How legitimate are IQ tests
If you google the word "IQ test" today, you get more than seven million hits in a fraction of a second: "Free IQ test: Are you gifted?" - such search results can be found in abundance. Hence, it is not surprising that IQ tests have their critics. Even some layperson doubts the meaning and validity of such a large number of different tests.
In fact, there is still no uniform definition of what is meant by intelligence. "Intelligence is what the intelligence test measures," claimed the American psychologist Edwin Boring as early as 1923. And whether intelligence can be measured at all - that is, the intellectual power or the cognitive performance of a person - opinions have been divided on this question for more than 100 years.
As early as 1904, the Frenchman Alfred Binet laid the foundation for today's tests. Together with his colleague Théophile Simon, Binet put together five questions for each age group of French schoolchildren, with which he wanted to find out whether a child was ahead of its peers in its intellectual development or was lagging behind them.
The psychologists tried to measure the "intelligence age" (IA). For example, if eight-year-old students were even able to solve the tasks for nine-year-olds, they had a higher IA than those who could only answer the questions corresponding to their age.
For many experts, however, Binet's test was insufficiently informative. The German psychologist Wilhelm Stern therefore developed the unit of measurement of the intelligence quotient, which is still in use today, about ten years later. Stern divided the "intelligence age" by the age and multiplied the result by a hundred. The IQ was born.
But the sense of every IQ test, it soon became clear to the scientists, stands or falls with the questions asked, and they depend on the questioner. In the 1960s, the British-American psychologist Raymond Bernhard Cattell assumed a fluid, innate intelligence and a crystalline intelligence based on learned skills.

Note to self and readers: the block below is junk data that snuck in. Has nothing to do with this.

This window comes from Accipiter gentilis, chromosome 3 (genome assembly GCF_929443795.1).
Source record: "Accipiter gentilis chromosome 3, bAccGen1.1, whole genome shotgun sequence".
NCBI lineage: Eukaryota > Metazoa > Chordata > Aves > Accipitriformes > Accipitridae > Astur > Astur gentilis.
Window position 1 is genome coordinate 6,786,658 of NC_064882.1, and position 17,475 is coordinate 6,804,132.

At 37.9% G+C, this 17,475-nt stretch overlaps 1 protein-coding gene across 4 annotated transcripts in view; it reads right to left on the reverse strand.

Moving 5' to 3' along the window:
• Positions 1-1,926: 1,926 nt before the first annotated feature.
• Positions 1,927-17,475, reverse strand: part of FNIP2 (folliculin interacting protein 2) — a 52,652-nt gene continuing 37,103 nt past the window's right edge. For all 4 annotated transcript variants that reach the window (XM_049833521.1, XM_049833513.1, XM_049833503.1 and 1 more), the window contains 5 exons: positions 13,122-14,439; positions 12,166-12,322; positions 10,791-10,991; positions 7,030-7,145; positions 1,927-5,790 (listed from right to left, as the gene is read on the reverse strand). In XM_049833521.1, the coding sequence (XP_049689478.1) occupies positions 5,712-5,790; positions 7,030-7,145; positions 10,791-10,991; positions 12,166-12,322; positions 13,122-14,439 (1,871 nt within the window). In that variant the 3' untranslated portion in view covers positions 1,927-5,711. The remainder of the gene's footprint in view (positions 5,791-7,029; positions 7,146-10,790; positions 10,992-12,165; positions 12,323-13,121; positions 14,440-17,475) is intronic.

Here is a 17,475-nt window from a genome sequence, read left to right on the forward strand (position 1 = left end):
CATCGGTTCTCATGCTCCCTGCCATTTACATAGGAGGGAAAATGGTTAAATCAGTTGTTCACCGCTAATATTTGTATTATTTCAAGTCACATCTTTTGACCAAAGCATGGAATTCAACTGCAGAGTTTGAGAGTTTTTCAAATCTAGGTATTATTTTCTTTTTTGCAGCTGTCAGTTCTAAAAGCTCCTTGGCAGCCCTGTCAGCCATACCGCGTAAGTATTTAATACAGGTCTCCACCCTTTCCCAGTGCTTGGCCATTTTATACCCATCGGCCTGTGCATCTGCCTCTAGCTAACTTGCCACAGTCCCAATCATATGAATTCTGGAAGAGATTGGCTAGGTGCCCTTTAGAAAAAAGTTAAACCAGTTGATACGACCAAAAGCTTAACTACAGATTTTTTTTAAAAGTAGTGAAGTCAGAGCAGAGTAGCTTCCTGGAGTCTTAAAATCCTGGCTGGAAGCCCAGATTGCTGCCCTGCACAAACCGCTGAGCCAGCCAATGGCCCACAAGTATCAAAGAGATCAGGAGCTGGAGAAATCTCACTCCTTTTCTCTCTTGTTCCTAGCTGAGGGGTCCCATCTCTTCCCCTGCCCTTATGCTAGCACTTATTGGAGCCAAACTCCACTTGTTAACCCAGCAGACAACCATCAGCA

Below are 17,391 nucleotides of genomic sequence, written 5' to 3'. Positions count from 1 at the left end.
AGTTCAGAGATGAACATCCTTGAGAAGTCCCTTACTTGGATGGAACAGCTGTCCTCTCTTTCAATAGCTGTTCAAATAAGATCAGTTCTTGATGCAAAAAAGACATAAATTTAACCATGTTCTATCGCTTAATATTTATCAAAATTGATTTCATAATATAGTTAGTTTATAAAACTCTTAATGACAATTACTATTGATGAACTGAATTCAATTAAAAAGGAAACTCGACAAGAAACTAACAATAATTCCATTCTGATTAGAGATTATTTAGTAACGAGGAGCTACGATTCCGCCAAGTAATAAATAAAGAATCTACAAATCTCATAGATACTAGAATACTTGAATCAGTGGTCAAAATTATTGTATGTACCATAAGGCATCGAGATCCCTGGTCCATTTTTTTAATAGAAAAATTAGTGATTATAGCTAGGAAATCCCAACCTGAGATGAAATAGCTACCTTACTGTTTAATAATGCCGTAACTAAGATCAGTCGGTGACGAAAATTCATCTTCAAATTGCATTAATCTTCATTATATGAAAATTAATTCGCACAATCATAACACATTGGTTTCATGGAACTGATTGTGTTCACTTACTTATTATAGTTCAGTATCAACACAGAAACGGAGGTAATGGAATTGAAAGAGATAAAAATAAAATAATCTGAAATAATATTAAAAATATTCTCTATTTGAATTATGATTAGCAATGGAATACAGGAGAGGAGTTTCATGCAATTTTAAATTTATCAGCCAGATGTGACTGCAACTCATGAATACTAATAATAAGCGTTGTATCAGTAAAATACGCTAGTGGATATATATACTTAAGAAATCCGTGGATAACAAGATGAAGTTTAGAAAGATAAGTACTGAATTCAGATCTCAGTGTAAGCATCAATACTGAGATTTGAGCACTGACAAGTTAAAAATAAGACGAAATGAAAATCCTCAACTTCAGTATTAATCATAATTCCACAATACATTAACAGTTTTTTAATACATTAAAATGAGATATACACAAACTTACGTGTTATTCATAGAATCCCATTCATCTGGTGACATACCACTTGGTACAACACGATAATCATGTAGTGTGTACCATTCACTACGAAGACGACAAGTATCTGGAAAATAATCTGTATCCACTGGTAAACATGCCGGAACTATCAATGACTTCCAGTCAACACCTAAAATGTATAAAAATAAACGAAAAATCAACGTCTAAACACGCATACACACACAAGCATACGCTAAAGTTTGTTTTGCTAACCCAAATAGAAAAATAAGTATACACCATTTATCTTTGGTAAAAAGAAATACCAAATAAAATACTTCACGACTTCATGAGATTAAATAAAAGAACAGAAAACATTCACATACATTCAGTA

20 years later, the US psychologist Howard Gardner was already speaking of multiple intelligence: among other things, musical, logical-mathematical, linguistic, personal and motor intelligence. And Theodor Adorno criticized early on that only those behaviors are described as intelligent that are appropriate to the "most advanced level of technical development" - even where this is not necessary at all.
The large number of different IQ tests is therefore no wonder. They are based on different intelligence models. Therefore one cannot speak of "the IQ" either. And for each individual, the results will vary from test to test.
But that does not speak against the usefulness of the tests, as Franzis Preckel from the University of Trier emphasizes. "I don't see any defects in the tests themselves. These are just different methods. Choosing between them is like choosing between a pencil or a ballpoint pen," explains the psychologist.
"The person using the test is responsible for choosing the best possible practice." Therefore, the necessary specialist knowledge as well as a completed psychology degree are also a basic requirement in order to adequately carry out such tests.
You can't reduce people to a number
Attention must be paid to the measurement accuracy of the process as well as to its theoretical foundation. And ultimately it is also important to know which statements the test result allows and which not. "If someone says that a person with an IQ of 123 is more intelligent than someone with an IQ of 120, that is of course nonsense," says Preckel.
"You can't just reduce people to a number," explains the psychologist. "But if you embed the results in a person's life context, then intelligence tests are indispensable."
An example of an important area of application for intelligence tests is personnel selection. With IQ tests, applicants' cognitive abilities can be assessed and positions can be filled better right from the start. Then there were also no costs for any follow-up training in the event that employees fail to perform as expected.
"The tests cannot only be used by employers who are looking for the best," explains Preckel. "The employee also wants to find a job where he can develop optimally. Ultimately, this also promotes subjective well-being."
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